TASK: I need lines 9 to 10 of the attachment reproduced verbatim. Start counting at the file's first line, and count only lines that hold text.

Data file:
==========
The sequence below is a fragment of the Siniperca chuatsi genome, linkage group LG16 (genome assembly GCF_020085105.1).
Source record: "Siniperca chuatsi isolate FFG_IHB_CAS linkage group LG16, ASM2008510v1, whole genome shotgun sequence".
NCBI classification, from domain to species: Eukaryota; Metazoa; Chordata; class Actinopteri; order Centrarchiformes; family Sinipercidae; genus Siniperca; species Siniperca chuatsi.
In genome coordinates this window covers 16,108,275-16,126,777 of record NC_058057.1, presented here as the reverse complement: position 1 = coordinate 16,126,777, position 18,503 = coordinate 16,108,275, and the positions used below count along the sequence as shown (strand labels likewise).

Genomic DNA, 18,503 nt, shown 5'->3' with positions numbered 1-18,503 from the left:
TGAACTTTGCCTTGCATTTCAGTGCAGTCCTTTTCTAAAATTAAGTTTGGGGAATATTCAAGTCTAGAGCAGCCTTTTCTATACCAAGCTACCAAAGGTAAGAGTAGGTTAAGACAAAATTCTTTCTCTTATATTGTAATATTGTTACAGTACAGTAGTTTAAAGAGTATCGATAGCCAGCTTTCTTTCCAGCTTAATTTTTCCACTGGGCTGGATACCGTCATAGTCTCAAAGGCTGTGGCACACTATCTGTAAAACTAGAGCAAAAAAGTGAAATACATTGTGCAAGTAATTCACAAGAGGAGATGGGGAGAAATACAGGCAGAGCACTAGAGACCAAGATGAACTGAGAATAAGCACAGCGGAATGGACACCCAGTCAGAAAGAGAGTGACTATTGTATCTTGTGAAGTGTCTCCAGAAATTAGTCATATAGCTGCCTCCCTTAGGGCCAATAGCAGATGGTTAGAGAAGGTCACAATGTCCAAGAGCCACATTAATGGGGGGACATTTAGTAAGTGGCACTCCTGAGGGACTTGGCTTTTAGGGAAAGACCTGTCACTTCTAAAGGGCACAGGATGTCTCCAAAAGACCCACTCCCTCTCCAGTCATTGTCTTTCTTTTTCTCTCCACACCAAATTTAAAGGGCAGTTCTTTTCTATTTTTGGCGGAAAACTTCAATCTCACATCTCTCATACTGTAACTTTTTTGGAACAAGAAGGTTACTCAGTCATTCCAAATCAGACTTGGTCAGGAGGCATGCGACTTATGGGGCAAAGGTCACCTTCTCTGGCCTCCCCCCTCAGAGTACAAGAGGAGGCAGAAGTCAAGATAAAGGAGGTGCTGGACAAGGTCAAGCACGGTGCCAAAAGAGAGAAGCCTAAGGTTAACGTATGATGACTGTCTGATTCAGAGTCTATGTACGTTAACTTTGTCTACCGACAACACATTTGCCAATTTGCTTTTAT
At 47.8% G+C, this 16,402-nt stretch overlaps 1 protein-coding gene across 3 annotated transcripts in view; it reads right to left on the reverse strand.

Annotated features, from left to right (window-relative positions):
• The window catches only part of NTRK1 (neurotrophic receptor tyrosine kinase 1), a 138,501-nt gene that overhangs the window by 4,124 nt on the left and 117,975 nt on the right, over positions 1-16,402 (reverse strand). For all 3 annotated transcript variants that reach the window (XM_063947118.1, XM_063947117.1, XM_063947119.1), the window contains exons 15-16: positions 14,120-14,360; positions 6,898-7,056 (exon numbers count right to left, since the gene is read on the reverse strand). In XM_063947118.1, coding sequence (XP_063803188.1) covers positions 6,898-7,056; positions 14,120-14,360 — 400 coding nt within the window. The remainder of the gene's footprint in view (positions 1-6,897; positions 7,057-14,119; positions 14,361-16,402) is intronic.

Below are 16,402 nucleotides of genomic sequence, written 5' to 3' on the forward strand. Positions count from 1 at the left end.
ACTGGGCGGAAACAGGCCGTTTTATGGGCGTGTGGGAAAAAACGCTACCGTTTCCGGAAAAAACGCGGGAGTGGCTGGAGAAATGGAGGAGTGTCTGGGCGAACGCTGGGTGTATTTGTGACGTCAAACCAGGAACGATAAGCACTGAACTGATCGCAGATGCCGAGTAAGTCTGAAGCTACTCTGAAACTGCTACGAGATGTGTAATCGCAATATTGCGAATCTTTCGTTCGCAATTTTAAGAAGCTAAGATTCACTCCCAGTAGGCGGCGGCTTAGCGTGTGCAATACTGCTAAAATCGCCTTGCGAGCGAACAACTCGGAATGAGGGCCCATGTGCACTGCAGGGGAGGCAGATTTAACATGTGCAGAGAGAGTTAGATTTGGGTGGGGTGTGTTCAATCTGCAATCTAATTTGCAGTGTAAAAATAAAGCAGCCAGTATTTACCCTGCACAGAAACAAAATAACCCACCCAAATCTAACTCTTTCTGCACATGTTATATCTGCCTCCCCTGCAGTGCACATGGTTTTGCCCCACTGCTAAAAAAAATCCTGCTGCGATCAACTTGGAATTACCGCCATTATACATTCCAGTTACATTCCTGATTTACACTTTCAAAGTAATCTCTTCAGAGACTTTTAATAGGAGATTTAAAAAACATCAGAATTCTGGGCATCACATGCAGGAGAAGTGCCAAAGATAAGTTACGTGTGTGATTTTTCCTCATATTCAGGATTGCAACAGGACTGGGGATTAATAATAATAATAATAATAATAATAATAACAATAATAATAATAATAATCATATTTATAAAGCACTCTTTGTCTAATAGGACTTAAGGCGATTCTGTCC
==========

• The window catches only part of NTRK1 (neurotrophic receptor tyrosine kinase 1), a 138,501-nt gene that overhangs the window by 4,124 nt on the left and 117,975 nt on the right, over positions 1-16,402 (reverse strand). For all 3 annotated transcript variants that reach the window (XM_063947118.1, XM_063947117.1, XM_063947119.1), the window contains exons 15-16: positions 14,120-14,360; positions 6,898-7,056 (exon numbers count right to left, since the gene is read on the reverse strand). In XM_063947118.1, coding sequence (XP_063803188.1) covers positions 6,898-7,056; positions 14,120-14,360 — 400 coding nt within the window. The remainder of the gene's footprint in view (positions 1-6,897; positions 7,057-14,119; positions 14,361-16,402) is intronic.

Below are 16,402 nucleotides of genomic sequence, written 5' to 3' on the forward strand. Positions count from 1 at the left end.